A bloated but dazzling Scorsesean crime epic that exudes virtuosic style and biting humour…
Self-consciously aspiring to the status of grand Scorsesean crime epic, Han Jae-rim’s The King, much like the corrupt prosecutors it portrays, ultimately suffers for its hubris but has a raucously good time along the way. A decades-spanning account of countryman Tae-su’s (Cho In-sung) relentless quest for power and influence at all cost, The King gleefully drags us through a troubling saga of deception and depravity woven into the fabric of recent Korean political history, serving as an exuberant reminder that even law-schoolers will misguidedly long for the glamorous gangster life. It is a work of virtuosic style, biting humour and endearing eccentricity that dazzles, informs and amuses right up until its wearying final stretch.
After a moody car-based prologue that will ensure Goodfellas comparisons right off the bat, the story gets its proper beginning with a flashback to Tae-su’s high school years, where we see him as a tough, rebellious teenager who fights his way to the top of his school’s social rankings while his studies remain neglected. Tae-su, however, is forced to rethink his priorities after witnessing his crooked father grovelling at the feet of a prosecutor. Foreseeing how the real power will one day lie with the bookworms of the classroom, Tae-su knuckles down and works his way through law school to eventually pass the bar.
For the dogged Tae-su, success is a carrot ever-dangling just in front of him. After earning his new job title, Tae-su quickly comes to believe that the power he strives for lies only with the top one percent of prosecutors. After selling out his remaining morals to earn the acceptance of the big boys, he finds that there are still a few more rungs left on the ladder to climb, with the apparent ‘king’ of the film’s title being the ruthless and sleazy Han Kang-sik (Jung Woo-sung). Along the way, Tae-su’s adolescent days of simple hand-to-hand combat take on a nostalgic, almost innocent appeal exemplified best in a quietly touching scene where Tae-su has a friendly scrap with Du-il (Ryo Jun-yeol), an old classmate now working as a gangster.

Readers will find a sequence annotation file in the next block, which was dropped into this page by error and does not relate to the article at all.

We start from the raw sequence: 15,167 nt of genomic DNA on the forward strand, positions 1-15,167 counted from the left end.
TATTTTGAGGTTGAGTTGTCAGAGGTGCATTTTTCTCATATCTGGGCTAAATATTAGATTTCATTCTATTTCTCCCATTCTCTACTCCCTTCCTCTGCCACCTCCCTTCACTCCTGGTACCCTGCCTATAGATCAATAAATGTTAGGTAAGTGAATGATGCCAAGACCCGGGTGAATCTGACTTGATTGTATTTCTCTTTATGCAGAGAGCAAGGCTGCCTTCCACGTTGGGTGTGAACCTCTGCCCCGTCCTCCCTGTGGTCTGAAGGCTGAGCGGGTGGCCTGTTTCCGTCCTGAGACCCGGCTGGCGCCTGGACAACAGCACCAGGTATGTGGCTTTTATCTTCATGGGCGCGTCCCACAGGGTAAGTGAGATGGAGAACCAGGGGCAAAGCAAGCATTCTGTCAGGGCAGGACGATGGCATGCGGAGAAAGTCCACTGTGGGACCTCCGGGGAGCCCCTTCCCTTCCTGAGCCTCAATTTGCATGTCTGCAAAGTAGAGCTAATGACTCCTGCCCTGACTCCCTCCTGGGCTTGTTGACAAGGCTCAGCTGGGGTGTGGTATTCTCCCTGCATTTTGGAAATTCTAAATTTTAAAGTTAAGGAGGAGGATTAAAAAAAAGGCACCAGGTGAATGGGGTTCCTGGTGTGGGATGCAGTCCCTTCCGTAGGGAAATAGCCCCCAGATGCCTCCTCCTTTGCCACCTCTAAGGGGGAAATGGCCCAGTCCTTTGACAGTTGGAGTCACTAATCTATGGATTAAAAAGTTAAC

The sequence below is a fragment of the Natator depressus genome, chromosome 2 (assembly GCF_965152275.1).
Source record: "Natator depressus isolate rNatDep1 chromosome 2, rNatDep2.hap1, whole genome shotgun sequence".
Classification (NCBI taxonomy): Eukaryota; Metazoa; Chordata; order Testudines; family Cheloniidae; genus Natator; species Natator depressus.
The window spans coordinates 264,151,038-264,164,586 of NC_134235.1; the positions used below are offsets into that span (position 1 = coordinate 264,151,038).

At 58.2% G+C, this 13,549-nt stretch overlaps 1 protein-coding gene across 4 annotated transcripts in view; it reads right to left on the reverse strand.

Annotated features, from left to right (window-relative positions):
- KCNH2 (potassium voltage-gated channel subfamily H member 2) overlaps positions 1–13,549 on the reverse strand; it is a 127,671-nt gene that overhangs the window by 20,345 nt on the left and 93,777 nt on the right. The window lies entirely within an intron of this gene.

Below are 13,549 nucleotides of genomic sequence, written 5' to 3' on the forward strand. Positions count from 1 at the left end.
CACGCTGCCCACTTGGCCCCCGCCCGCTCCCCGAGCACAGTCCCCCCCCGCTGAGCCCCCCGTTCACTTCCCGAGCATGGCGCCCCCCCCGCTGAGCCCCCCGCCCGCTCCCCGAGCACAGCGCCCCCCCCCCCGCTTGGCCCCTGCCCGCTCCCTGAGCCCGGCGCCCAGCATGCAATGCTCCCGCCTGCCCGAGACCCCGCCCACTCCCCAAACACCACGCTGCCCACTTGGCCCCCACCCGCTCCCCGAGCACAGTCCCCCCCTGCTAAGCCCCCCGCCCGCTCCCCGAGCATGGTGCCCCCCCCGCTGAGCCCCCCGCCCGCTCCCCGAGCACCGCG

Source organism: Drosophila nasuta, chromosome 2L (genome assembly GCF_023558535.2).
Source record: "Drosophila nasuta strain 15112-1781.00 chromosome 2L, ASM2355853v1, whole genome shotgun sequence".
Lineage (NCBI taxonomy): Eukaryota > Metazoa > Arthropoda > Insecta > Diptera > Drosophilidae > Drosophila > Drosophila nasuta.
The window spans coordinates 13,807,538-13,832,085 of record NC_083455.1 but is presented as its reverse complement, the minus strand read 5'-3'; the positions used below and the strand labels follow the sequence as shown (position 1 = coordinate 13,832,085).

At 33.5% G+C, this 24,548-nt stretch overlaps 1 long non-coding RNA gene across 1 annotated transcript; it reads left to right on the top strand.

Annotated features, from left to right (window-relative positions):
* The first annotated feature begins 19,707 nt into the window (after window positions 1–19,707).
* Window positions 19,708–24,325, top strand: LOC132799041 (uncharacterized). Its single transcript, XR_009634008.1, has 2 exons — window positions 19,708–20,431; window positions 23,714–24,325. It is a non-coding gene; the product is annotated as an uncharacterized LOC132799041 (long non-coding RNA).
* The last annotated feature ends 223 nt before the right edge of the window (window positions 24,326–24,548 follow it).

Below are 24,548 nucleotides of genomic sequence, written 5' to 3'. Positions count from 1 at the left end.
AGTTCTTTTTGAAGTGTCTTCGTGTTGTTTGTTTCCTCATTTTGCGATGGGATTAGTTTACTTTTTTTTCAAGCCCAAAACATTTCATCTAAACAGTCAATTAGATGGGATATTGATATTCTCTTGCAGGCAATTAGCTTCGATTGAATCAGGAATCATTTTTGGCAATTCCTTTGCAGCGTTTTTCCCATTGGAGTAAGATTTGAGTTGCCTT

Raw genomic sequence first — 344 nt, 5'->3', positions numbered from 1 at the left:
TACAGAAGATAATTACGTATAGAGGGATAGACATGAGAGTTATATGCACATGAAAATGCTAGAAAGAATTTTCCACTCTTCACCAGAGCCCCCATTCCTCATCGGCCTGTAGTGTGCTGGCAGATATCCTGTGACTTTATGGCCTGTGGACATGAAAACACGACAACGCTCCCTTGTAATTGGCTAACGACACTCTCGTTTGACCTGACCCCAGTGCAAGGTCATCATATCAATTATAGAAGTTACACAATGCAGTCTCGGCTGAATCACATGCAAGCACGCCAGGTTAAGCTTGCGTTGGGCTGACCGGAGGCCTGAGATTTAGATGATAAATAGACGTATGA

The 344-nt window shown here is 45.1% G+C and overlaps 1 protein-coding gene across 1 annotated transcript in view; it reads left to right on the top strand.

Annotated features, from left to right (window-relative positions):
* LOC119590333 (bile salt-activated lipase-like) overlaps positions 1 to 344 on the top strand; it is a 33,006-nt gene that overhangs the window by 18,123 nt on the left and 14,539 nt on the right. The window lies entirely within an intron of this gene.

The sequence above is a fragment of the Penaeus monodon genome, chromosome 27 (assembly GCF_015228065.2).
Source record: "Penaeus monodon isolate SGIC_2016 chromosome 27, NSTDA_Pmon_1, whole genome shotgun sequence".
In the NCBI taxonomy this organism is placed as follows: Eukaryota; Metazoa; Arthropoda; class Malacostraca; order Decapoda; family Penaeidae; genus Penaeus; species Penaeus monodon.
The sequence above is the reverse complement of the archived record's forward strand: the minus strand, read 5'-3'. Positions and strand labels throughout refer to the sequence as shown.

For much of The King’s bulky runtime, Tae-su is as much a passive witness to the chaotic events of the film as an active participant. Consequently, for long stretches the film engages less as conventional drama and more as an exciting spectacle of wrongdoing. Advancing through plot points at a breakneck pace, viewers may not always manage to keep track of the particulars of its characters’ scheming but the overall frantic, colourful, montage-driven thrust of the events will generally prove more than enough to hold attentions.
It is only in the film’s bloated second half that Han’s slick, confident delivery starts to wear a little thin. Moreover, with Tae-su lost in the shuffle for so much of the story, it’s hard to feel all that invested in his inevitable downfall, though the introduction of Kim So-jin as the cheery but steadfast anti-corruption prosecutor on his case certainly helps liven things up a bit. By the time Tae-su’s standard rise-and-fall story arc has come to an end, viewers will likely be ready to call it a day. That Han then proceeds to go one further than the Scorsese template and dedicates a whole extra chapter to Tae-su’s subsequent redemption suggests a level of ambition that The King simply hasn’t developed the emotional clout or complexity to justify.
Still, when The King isn’t faltering in its attempts to attain its ‘epic’ credentials, it is a vibrant, riotously cynical trip that’s more memorable for its invigorating parts than its overall journey. At its best, Han Jae-rim’s overwhelming style isn’t just amusingly loud but filled with dynamic wit, be it in a particularly delectable scene transition, an inventive manipulation of the split-screen technique or, in perhaps the film’s most jubilant scene, a series of goofy celebratory dances from the team of prosecutors that makes it hilariously clear that these are not gangsters but merely a bunch of morally bankrupt office nerds playing gangster. The King is not a great film but lord knows it tries to be and, in isolated moments of inspiration like this, it just might get you momentarily thinking that it is one.